He writes that, "it is simply a regrettable fact that in the current media climate, the 1990s could return with a vengeance - and sideswipe the country in a much more perilous time."

Regrettable?

Perhaps I lived in a different America in the 1990s than some other people. But as I recall (and, granted, I admit to being a junior in high school when Bill was first elected), we had some pretty good economic prosperity back then . . . a budget surplus . . . good appointments to the Supreme Court . . . and an Attorney General who was actually willing to buck the politics that put her in office in order to uphold the law.

If that's what Sullivan is regretting, then he needs a reality check . . . now.

We've been down this road with Sullivan before, though. In 2000, he was a champion of George W. Bush. Who knew, after all, that a Bush Administration would be so disastrous?

Oh, wait, that's right . . . most of the country knew. Andrew's crystal ball just wasn't as clear as some of ours, maybe.

But it begs this question: If Andrew Sullivan wasn't paying close enough attention in 2000 to see the writing on the wall about George W. Bush . . . and if he isn't paying close enough attention now to answer his own questions with news readily available via Google . . . should anyone really be thinking that he has the insight - or, rather, foresight - to predict for us what a Hillary Clinton presidency might bring?

I, for one, submit to you that the answer is "no."

Sullivan closes his blog entry by asking one final question: "Do Democrats have a reason to be worried?" And let me answer that one for him, too.

If Hillary Clinton is president in 2009, we'll have little reason to worry . . . especially when compared to the presidency that Andrew Sullivan's vote helped launch back in 2000.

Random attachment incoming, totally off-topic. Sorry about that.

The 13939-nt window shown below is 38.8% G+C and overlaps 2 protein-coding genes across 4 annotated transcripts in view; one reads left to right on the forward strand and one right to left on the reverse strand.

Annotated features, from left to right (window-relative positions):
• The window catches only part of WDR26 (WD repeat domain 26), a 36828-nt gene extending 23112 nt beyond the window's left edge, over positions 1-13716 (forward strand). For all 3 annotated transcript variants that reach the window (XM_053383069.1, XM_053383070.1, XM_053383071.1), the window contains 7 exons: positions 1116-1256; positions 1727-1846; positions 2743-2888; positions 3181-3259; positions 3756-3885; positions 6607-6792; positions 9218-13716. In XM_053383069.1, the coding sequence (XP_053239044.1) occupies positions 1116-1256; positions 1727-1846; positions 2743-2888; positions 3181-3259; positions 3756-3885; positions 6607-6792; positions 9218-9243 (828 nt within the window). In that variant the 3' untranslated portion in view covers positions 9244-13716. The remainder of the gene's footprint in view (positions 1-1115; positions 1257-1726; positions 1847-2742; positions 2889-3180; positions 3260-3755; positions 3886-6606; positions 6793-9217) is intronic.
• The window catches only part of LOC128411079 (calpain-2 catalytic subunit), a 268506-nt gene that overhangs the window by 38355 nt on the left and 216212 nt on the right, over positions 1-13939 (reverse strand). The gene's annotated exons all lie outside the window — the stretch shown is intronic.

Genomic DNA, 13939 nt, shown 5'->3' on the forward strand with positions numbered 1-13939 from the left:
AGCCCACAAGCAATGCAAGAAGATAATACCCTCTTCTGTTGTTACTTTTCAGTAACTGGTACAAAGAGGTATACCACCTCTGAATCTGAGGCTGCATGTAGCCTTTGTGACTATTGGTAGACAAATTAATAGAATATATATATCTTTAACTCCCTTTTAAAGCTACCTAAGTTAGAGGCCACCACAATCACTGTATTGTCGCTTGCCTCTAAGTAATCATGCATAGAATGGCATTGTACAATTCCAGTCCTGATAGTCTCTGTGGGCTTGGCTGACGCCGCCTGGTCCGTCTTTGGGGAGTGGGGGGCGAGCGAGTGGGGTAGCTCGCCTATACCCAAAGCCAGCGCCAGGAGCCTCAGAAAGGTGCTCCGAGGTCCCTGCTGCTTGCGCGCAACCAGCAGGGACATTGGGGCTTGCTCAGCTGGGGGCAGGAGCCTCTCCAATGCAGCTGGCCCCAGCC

Give me Bill, Hillary and the "better than now" 90s anyday. That was, after all, a time when we finally found some of the answers we were looking for.


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Steve, you're still lying about a tour. It was one performance. Why should anyone believe anything you say when you lie and lie and lie?

I also love to read his blog when he takes some of our LGBT community organizations to task as they stick their well-funded heads up their asses on occasion.

I think that if others beat up on Sullivan as much as he beats up on others, Sullivan would go through life with a patch over either one eye or the other. There appears to be some imbalance here.

But, truth is, I like Andrew Sullivan, too --- and it's difficult to say why. I like his coining of the word "Christianist" patterned off of the word "Islamist" --- the term is useful. OTOH, he has blind spots the size of Texas, and if Sullivan's claim that "AIDS is over" is not a good example of that, then perhaps the point you make, Steve, in this post is.

And he is a walking set of contradictions --- he is Mr. Conservative at the same time he is also possibly the world's foremost advocate of poz-on-poz barebacking.